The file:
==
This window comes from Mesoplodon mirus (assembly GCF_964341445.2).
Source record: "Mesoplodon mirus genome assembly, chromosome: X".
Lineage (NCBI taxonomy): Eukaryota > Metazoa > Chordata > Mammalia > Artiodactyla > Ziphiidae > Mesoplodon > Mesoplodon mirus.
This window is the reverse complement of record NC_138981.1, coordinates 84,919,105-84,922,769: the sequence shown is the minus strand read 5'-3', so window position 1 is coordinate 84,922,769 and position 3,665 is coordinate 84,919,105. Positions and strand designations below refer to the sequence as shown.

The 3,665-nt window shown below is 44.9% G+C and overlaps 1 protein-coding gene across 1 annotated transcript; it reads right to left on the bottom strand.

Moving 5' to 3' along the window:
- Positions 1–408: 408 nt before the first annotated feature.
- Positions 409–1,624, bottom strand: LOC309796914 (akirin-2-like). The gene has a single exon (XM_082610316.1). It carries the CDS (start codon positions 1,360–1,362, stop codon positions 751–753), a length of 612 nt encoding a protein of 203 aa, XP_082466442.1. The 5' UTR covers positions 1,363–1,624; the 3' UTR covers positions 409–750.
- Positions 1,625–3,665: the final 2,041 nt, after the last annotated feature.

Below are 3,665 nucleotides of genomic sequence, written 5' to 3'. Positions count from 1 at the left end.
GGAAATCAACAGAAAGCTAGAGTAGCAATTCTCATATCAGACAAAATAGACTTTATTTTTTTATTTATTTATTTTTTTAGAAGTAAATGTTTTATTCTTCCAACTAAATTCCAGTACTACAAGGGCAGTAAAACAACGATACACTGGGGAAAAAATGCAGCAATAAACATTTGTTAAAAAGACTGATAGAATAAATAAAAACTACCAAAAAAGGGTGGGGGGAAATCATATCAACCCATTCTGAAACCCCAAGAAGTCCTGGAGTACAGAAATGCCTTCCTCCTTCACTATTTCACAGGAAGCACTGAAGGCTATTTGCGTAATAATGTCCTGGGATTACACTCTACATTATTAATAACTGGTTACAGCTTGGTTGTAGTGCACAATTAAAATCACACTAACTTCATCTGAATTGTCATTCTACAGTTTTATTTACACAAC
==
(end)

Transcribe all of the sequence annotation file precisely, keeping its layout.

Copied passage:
This window comes from Mesoplodon mirus (assembly GCF_964341445.2).
Source record: "Mesoplodon mirus genome assembly, chromosome: X".
Lineage (NCBI taxonomy): Eukaryota > Metazoa > Chordata > Mammalia > Artiodactyla > Ziphiidae > Mesoplodon > Mesoplodon mirus.
This window is the reverse complement of record NC_138981.1, coordinates 84,919,105-84,922,769: the sequence shown is the minus strand read 5'-3', so window position 1 is coordinate 84,922,769 and position 3,665 is coordinate 84,919,105. Positions and strand designations below refer to the sequence as shown.

The 3,665-nt window shown below is 44.9% G+C and overlaps 1 protein-coding gene across 1 annotated transcript; it reads right to left on the bottom strand.

Moving 5' to 3' along the window:
- Positions 1–408: 408 nt before the first annotated feature.
- Positions 409–1,624, bottom strand: LOC309796914 (akirin-2-like). The gene has a single exon (XM_082610316.1). It carries the CDS (start codon positions 1,360–1,362, stop codon positions 751–753), a length of 612 nt encoding a protein of 203 aa, XP_082466442.1. The 5' UTR covers positions 1,363–1,624; the 3' UTR covers positions 409–750.
- Positions 1,625–3,665: the final 2,041 nt, after the last annotated feature.

Below are 3,665 nucleotides of genomic sequence, written 5' to 3'. Positions count from 1 at the left end.
GGAAATCAACAGAAAGCTAGAGTAGCAATTCTCATATCAGACAAAATAGACTTTATTTTTTTATTTATTTATTTTTTTAGAAGTAAATGTTTTATTCTTCCAACTAAATTCCAGTACTACAAGGGCAGTAAAACAACGATACACTGGGGAAAAAATGCAGCAATAAACATTTGTTAAAAAGACTGATAGAATAAATAAAAACTACCAAAAAAGGGTGGGGGGAAATCATATCAACCCATTCTGAAACCCCAAGAAGTCCTGGAGTACAGAAATGCCTTCCTCCTTCACTATTTCACAGGAAGCACTGAAGGCTATTTGCGTAATAATGTCCTGGGATTACACTCTACATTATTAATAACTGGTTACAGCTTGGTTGTAGTGCACAATTAAAATCACACTAACTTCATCTGAATTGTCATTCTACAGTTTTATTTACACAAC